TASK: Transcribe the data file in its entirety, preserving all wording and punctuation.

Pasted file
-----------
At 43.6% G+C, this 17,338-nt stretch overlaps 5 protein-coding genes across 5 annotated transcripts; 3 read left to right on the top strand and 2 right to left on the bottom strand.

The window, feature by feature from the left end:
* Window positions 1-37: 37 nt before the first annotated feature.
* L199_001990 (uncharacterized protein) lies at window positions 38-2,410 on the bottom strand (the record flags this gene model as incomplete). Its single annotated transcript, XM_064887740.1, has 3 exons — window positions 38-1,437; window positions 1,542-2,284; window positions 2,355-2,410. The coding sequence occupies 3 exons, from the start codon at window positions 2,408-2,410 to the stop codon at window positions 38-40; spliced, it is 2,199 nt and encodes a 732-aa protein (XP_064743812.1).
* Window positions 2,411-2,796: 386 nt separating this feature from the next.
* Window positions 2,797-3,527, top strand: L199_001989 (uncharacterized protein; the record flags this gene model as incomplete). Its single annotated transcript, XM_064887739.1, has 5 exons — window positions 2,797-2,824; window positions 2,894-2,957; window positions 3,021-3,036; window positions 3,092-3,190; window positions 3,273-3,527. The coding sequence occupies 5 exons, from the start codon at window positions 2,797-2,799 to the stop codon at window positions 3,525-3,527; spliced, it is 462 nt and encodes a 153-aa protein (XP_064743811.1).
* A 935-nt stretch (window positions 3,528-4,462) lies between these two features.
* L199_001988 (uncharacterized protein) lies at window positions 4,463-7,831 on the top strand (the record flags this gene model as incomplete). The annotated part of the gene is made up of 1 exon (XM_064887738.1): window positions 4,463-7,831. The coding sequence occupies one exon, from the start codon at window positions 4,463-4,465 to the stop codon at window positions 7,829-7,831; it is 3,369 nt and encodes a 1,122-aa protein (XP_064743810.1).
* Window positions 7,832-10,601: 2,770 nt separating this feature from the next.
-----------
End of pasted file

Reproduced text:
At 43.6% G+C, this 17,338-nt stretch overlaps 5 protein-coding genes across 5 annotated transcripts; 3 read left to right on the top strand and 2 right to left on the bottom strand.

The window, feature by feature from the left end:
* Window positions 1-37: 37 nt before the first annotated feature.
* L199_001990 (uncharacterized protein) lies at window positions 38-2,410 on the bottom strand (the record flags this gene model as incomplete). Its single annotated transcript, XM_064887740.1, has 3 exons — window positions 38-1,437; window positions 1,542-2,284; window positions 2,355-2,410. The coding sequence occupies 3 exons, from the start codon at window positions 2,408-2,410 to the stop codon at window positions 38-40; spliced, it is 2,199 nt and encodes a 732-aa protein (XP_064743812.1).
* Window positions 2,411-2,796: 386 nt separating this feature from the next.
* Window positions 2,797-3,527, top strand: L199_001989 (uncharacterized protein; the record flags this gene model as incomplete). Its single annotated transcript, XM_064887739.1, has 5 exons — window positions 2,797-2,824; window positions 2,894-2,957; window positions 3,021-3,036; window positions 3,092-3,190; window positions 3,273-3,527. The coding sequence occupies 5 exons, from the start codon at window positions 2,797-2,799 to the stop codon at window positions 3,525-3,527; spliced, it is 462 nt and encodes a 153-aa protein (XP_064743811.1).
* A 935-nt stretch (window positions 3,528-4,462) lies between these two features.
* L199_001988 (uncharacterized protein) lies at window positions 4,463-7,831 on the top strand (the record flags this gene model as incomplete). The annotated part of the gene is made up of 1 exon (XM_064887738.1): window positions 4,463-7,831. The coding sequence occupies one exon, from the start codon at window positions 4,463-4,465 to the stop codon at window positions 7,829-7,831; it is 3,369 nt and encodes a 1,122-aa protein (XP_064743810.1).
* Window positions 7,832-10,601: 2,770 nt separating this feature from the next.